7 effective strength training strategies
Once you know your way around the gym, it should be relatively simple to start a new strength training routine. What’s more difficult? Stick with it.
“I like to tell my clients that this is a lifestyle and it takes a long time to see the benefits,” says Jet Kaylaa certified functional strength trainer as a brand ambassador for both lulumon and Garmin. “Consistency over intensity is definitely the name of the game.”
Jeter started strength training when she was 12 years old, when she started getting serious about volleyball (she then went on to play for the University of Tennessee and then professionally), and the time when she teamed up. over the years has taught her a lot about what really helps you see results—and what doesn’t.
Her 7 Strength Training Strategies That Work
jet plane provided us with a list of the top strength-training strategies that work for her, including her favorite workouts, her gear essentials, and the mantra she follows. .
1. Before jumping in, she warms up whatever muscle she’s going to use
Like any good trainer, Jeter stresses the need to “wake up and warm up your body, especially your nervous system and core” before any workout. She sees this timing as a way to activate and tone her muscles, while improving tissue length and density in the process. Her favorite way to do all of that is by foam rolling, using small bandand do dynamic exercises like needle thread or cat-cow.
Get your workout ready with one of Jeter’s favorite range of motion exercises:
2. She Sticks With What Works
Instead of climbing every train on the last fitness trend, Jeter prioritizes exercises she knows will work. “When I think about those movements that I go back and forth over and over again, week after week, month after month, year after year, those are really the things that don’t exist,” she said. sexy clown. It means squat for powerful quads, lifting calves to help with her running technique, and single footstep for motor control and stability.
3. She considers her feet as her foundation
When we focus on the larger muscles of our body—abs, glutes, biceps—it’s easy to forget all the little muscles we’re standing on. But the feet are the basis of any standing movement, so if they don’t anchor us properly, that can cause problems all over the chain.
Before starting any movement, Jeter makes sure her feet are gripping the ground like a tripod: “So the heel, big toe, and little toe are plugged into the ground so that the heel, big toe, and little toe are plugged into the ground to keep them from moving forward. really supports the body,” she says. This helps provide stability and prevents injury.
4. She makes sure her core is working
While you often hear coaches tell you to “activate your core,” that suggestion is meaningless unless you know how to do it. So Jeter is a bit more specific. “There are two things I advise people to think about: If someone punches you in the stomach—you’re going to have a hard time, right? And as soon as you pull your ribcage down toward your hipbones, you’ll create this wrap from the navel to the sides all the way to the back,” she says.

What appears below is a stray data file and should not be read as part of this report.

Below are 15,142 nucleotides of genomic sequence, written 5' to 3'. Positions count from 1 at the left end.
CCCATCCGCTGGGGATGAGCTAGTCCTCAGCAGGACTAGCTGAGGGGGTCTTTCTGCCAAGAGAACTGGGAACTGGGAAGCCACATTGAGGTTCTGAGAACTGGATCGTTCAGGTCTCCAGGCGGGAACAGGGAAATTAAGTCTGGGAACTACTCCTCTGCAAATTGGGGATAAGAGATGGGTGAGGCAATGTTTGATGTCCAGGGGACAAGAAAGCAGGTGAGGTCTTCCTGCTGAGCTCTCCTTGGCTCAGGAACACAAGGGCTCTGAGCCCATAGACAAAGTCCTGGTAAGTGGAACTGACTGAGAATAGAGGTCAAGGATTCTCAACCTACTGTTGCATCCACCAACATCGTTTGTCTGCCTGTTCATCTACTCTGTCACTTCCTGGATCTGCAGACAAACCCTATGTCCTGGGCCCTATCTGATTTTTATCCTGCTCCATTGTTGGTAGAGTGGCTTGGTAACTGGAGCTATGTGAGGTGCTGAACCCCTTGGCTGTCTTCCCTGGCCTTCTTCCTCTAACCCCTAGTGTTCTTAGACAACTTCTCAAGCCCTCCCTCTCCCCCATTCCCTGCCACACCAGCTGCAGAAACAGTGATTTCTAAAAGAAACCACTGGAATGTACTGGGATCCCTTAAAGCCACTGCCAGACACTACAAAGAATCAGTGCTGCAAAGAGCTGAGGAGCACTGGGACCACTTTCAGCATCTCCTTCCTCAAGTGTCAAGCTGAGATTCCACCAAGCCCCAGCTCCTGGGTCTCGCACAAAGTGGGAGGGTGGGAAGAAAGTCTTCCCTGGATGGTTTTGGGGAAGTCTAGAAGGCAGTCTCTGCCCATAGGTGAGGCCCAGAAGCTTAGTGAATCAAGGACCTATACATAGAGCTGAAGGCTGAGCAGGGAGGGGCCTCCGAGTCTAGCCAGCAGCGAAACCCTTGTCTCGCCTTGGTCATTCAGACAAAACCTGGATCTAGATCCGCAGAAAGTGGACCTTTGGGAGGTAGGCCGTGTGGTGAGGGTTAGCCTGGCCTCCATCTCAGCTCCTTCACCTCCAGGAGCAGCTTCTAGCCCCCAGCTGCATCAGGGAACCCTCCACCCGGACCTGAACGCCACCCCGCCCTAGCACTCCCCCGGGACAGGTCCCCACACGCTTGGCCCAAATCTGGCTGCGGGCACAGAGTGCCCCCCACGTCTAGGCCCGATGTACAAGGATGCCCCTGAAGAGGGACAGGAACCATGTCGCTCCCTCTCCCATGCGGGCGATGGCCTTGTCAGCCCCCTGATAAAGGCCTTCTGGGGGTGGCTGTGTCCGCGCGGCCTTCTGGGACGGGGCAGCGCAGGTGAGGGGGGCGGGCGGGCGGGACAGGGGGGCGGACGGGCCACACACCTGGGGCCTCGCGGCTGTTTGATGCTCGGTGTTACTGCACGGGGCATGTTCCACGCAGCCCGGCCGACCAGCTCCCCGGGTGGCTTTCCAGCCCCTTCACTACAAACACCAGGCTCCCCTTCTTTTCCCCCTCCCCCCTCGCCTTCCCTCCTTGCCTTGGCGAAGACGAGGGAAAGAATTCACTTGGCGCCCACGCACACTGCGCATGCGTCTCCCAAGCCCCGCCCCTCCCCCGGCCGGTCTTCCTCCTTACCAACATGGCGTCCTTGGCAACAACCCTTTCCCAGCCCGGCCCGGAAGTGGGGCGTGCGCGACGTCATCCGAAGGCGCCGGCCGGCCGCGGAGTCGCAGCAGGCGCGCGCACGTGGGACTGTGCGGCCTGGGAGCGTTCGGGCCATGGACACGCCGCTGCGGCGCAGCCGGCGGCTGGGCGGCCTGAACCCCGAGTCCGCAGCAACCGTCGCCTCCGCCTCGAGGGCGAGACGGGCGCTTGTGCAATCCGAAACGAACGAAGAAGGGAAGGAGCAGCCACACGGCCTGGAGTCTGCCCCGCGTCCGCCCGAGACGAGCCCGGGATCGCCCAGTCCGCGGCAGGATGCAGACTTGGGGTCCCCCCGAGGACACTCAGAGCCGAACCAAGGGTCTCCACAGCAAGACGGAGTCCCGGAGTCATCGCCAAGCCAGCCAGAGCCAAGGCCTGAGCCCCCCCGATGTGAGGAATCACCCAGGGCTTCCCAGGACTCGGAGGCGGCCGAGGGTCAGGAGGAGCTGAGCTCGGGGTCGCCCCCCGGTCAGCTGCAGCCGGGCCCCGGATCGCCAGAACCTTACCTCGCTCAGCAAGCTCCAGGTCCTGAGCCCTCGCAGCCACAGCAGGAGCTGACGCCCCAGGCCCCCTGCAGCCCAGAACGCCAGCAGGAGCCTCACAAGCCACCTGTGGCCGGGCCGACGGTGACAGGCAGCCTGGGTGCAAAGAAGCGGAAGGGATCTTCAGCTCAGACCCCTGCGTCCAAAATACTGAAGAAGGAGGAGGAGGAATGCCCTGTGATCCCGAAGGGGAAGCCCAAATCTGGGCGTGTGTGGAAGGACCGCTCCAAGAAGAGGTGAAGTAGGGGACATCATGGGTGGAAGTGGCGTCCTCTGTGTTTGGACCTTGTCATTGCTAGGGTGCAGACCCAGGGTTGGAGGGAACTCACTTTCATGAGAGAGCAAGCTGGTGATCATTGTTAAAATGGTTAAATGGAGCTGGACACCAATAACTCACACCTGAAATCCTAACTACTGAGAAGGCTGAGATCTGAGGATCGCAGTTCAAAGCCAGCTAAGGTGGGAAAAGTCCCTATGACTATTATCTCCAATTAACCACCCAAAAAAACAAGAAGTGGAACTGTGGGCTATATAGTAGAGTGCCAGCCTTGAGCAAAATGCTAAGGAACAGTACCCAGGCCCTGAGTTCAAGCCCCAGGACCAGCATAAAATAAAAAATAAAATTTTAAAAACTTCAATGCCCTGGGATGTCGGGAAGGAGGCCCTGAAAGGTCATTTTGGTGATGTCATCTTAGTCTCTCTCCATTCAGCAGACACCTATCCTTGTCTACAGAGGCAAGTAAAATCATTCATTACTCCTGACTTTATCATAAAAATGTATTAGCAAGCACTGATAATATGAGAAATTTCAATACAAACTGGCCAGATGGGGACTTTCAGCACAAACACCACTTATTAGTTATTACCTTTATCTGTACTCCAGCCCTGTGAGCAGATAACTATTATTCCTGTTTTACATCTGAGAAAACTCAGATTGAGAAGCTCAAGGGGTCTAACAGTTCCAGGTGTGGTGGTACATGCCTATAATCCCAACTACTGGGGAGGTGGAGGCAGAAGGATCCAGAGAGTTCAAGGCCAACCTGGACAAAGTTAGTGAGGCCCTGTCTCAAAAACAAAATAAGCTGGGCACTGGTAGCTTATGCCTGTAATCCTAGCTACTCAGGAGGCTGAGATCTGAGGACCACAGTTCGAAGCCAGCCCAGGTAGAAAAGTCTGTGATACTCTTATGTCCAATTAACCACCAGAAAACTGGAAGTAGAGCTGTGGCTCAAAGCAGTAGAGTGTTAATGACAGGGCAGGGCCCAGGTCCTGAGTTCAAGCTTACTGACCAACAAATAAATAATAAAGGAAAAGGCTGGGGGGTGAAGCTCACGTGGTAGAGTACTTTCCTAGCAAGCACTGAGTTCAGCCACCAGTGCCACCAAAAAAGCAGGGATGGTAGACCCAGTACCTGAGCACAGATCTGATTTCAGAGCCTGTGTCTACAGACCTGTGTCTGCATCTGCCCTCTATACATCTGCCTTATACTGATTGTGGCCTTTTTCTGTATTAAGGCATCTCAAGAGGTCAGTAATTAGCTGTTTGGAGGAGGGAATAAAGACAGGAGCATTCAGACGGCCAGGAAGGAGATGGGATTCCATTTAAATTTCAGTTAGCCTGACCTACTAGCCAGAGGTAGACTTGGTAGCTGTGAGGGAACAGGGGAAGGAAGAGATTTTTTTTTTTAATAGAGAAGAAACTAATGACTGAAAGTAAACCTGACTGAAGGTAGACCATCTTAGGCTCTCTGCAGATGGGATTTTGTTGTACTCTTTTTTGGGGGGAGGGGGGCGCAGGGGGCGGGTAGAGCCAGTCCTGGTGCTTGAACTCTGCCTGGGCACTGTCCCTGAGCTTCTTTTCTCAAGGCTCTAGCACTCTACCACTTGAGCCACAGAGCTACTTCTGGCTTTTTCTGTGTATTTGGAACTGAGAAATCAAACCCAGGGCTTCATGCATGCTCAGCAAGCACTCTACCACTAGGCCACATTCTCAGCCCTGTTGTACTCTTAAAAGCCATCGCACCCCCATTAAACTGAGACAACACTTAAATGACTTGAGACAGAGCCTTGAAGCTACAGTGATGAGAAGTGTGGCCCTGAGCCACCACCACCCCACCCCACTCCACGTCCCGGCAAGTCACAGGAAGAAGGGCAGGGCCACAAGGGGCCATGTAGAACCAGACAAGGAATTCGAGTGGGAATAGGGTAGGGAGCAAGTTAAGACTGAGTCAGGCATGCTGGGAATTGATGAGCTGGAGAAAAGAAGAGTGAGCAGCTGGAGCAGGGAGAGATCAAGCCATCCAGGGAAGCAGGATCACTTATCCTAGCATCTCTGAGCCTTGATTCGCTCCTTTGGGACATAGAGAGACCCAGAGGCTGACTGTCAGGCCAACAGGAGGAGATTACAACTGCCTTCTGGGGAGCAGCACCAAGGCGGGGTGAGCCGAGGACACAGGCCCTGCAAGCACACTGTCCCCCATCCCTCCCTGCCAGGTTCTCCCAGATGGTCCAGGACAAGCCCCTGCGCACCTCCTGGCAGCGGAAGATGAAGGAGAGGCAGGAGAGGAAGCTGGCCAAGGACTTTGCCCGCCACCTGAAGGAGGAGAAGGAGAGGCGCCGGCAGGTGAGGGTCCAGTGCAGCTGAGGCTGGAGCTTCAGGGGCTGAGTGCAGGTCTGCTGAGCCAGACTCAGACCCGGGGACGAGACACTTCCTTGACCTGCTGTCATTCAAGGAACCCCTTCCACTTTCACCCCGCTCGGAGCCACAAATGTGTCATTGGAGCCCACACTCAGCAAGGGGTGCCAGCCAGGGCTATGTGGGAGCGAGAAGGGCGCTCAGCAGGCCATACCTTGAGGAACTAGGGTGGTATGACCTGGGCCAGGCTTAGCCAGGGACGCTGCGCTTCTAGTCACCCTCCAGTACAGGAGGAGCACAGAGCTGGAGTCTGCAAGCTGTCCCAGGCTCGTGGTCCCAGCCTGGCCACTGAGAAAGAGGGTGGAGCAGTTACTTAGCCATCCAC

Jeter focuses on those two signals—while allowing enough room for 360-degree breathing—to help protect her spine during whatever exercise she’s doing.
5. She wears gear that serves her — and speeds her up
As a Lululemon ambassador, Jeter swears by the brand Thrilling training shoes ($128). “When you’re strength training, you want to feel supported,” she says. “And as someone who does dynamic moves in the gym, with these shoes, I feel like I can change direction, I can step up, I can sprint and still feel supported and have a distraction-free experience.”
She also recommends wearing a “super suit” whenever you work out. For her, it’s an all-black outfit, possibly with a pair of brightly colored shoes. (Favorites include Lululemon’s Wunder Train Pantyhose because of their high waists, and Find your speed shorts with its cool, flowing and sexy cut.) “If I wear all black at the gym, business is going to go down,” she says with a laugh. But this is not only the joy of put on clothes—you want to wear something that makes you feel confident and competent, that brings out the strongest version of you.
6. She is prioritizing sleep
We’re all working on something, and for Jeter, it’s more sleep. Although she used to only be able to work for 5 and a half hours a night, now she is trying to get more than 7 hours these days. Because she knows that, for any of her other strength training strategies to work, she needs a solid resting foundation. “You can only train to the point where you’ve recovered,” she says.
Research shows that one-third of Americans don’t get enough sleep. But Jeter knows the value of solid silence. “It’s where your brain gets rid of the junk, it’s where your muscles are repaired, it’s where you’re rejuvenated and refreshed,” she says.
7. She’s aiming for progress, not perfection
Jeter’s father is a professional soccer player and he always tells her to do her best—knowing that “your best” changes from day to day. Now, Jeter lives by the mantra towards the goal of becoming one percent better every day. “That means one percent more effort, more focus, more intent than the day before,” she says. “If one percent just lay down, you know, starfish on the carpet, well, hey, we’d be better off.”
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